More than half of France’s independent wine estates are members of a special association committed to terroir – and family. For publication in week of Monday 15 February 2016.
When Sebastien Robin took over the family’s estate from his father, he wrote a poem dedicated to his father about one of the wines of Champagne Jacques Robin, the Secret de Sorbee. “My skeleton is made of stone,” it reads in translation from the French, “sprinkled with fleeting thoughts of family who planted me.”
Champagne Jacques Robin, established in 1973 on the Cotes de Bar (Aube), is a member of the non-profit association Vignerons Independents de France, which has 7,000 estates on its books. It would surely be impossible to generalise about this number of wine producers, which includes everyone from an Englishman in Bordeaux to a retired doctor in the Languedoc; from a two centuries old estate in Bandol to a five-year-old one in Burgundy. Yet Robin’s words strike at the heart of its core philosophies: terroir and family.
Vignerons Independents de France (French Independent Winegrowers) was established 37 years ago by a small group of producers in Chateauneuf-du-Pape who decided to take their own wines to show in Paris, rather than work through a negotiant. The fact that producers sell their own wines remains an important part of membership criteria, but key criteria start in the vineyard.
Members must grow their own grapes, make and bottle their own wine – and then sell it into the market place. Almost all members are from family-owned estates. They are encouraged to use the association’s logo – a stylish but simple representation of a figure with a basket on their shoulder.
According to Raphael Dubernard, the association’s Paris-based project manager, this logo is readily identifiable in France, and equates with quality, even though Dubernard admits that the wines from potential members are not actually tasted. Wines made with these principles at the fore are almost certain to be of good quality, with an emphasis on transmission of terroir.
This is certainly the case with Champagne Jacques Robin. The young Sebastian trained in Beaune, learning there how to “build” a wine. His Prestige, a blend of Chardonnay and Pinot Noir, has an amazing breadth and mouth-feel and is utterly fresh but, critically, smells like wine. The Kimmeridgienne is as intensely mineral on the nose as a top-class Chablis. Rubis, a rose, is a long and determined wine; the iron fist in the velvet glove we associate with top red Burgundy, but shows a delicate wild strawberry nose which moves through to an almost bitter, pistachio finish.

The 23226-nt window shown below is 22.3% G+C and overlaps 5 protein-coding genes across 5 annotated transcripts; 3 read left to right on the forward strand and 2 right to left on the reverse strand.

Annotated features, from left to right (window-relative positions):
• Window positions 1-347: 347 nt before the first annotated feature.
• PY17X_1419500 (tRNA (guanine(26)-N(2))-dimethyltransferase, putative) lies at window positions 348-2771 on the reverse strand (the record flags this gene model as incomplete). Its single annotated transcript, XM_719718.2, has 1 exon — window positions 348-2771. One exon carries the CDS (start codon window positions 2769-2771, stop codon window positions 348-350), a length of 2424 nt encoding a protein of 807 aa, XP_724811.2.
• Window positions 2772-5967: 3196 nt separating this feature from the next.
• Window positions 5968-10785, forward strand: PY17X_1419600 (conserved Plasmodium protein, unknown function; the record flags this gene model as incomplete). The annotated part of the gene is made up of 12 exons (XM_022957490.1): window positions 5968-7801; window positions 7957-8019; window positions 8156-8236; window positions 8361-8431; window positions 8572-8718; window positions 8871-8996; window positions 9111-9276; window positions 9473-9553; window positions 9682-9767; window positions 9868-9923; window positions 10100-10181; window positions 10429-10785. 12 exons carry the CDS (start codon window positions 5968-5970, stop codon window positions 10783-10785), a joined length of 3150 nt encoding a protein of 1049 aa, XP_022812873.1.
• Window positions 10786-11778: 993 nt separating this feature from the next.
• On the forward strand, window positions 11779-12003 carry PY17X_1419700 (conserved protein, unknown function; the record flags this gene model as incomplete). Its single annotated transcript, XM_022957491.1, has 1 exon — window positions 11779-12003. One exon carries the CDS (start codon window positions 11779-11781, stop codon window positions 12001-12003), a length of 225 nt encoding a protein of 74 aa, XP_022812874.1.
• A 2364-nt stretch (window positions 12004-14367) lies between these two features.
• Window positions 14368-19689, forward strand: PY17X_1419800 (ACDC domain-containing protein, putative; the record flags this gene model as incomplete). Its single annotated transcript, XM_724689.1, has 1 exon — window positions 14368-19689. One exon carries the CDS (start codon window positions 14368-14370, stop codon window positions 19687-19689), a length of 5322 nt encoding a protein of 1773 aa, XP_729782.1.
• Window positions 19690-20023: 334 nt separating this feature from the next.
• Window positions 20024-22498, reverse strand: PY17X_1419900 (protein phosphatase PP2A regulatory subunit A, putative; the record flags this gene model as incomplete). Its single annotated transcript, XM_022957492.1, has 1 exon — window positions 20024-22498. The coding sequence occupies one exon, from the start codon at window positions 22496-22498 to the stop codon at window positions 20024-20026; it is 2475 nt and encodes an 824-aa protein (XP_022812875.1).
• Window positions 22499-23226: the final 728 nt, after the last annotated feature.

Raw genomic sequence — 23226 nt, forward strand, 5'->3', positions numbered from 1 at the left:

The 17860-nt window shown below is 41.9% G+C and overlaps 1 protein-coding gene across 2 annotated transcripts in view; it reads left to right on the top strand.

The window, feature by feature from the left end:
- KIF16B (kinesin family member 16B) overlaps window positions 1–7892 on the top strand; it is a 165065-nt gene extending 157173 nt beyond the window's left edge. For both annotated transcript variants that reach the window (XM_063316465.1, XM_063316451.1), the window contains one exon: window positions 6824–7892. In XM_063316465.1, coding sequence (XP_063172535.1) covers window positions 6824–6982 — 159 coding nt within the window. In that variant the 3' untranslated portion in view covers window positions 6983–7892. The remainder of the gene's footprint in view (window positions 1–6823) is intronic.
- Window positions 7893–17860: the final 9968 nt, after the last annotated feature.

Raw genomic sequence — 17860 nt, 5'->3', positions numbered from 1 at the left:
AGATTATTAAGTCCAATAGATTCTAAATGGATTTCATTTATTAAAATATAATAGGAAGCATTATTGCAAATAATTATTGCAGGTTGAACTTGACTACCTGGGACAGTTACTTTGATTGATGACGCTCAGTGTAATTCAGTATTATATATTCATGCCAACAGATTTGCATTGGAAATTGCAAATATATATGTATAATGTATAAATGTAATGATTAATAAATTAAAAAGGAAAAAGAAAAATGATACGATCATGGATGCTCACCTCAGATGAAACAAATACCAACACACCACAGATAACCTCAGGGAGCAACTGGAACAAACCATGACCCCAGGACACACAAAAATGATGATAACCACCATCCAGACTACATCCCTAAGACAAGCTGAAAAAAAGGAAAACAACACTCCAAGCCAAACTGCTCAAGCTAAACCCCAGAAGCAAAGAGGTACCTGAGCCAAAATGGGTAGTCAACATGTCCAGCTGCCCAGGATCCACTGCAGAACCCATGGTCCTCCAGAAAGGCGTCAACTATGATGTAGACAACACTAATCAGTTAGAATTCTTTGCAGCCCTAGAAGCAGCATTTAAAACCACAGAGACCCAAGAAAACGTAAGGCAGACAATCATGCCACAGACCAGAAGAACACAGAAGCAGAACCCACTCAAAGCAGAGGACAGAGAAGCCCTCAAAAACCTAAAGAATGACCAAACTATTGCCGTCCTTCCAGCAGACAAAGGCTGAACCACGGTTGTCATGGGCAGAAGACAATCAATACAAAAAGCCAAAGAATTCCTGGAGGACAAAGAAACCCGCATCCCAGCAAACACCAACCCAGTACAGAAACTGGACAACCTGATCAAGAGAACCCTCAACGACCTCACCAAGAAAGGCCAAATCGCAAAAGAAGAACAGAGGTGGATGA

Words like gentle, subtle and purity similarly apply to the wines from fellow member Domaine Francois Schwach in Alsace. Even the grand cru Gewurztraminer Kaefferkopf 2012, which has a classic rose-lychee nose, and is round on the palate with sweetness and warmth, shows restraint and, in particular, a clean finish without any sense of cloying. The acidity on the Riesling Muelforst 2012 is juicy and limey and errs in the direction of light dryness rather than overt crispness at the back. Grand cru Riesling Rosacker 2012 shows marvellous acidity but is a wine defined more by density, richness and length.
Domaine Roger Perrin manages a wonderful acidity on its white Chateaneuf-du-Pape, bringing perfect balance to this rich and round, predominantly Grenache Blanc-based wine
Organisations such as Vigneron Independents help smaller estates that often do not have marketing know-how or marketing budgets to reach the broader market. With carefully staggered membership dues that vary according to region and hectares under vine, it also allows for lesser known villages and AOCs to become recognised. Famille Laurent make wine in Saint-Pourcain which is officially part of The Loire, but is actually closer to Beaujolais. Indeed, here they grow Gamay in addition to Pinot Noir for aromatic, balanced and medium-bodied reds. For whites, they have Chardonnay and Sauvignon Blanc as well as Tressallier (Sacy), a grape native to Saint-Pourcain, and a sibling to Chardonnay.
And the wines of Domaine de L’Olivette in the appellation of Bandol definitely need exploring. The 50-hectare vineyard has been in the same family for two centuries, passing variously between cousins, siblings and offspring. Their white Tradition 2015, based mainly on Clairette (with a touch of Sauvignon Blanc, which comes through on the nose), has thrilling acidity for such a southern appellation.
They tame the tannic Mourvedre which accounts for the majority of the red Tradition 2012 (with some Grenache). It is a spicy, fruity, meaty and leathery wine on the nose with a huge mouth feel and lovely flavours of blackberry and redcurrant, but has a structure based on acidity and a long finish. Owner Jean-Luc Dumoutier puts the success of this wine down to the local micro-climate. In other words, the expression of place which is so central to the philosophy of the Vignerons Independents de France.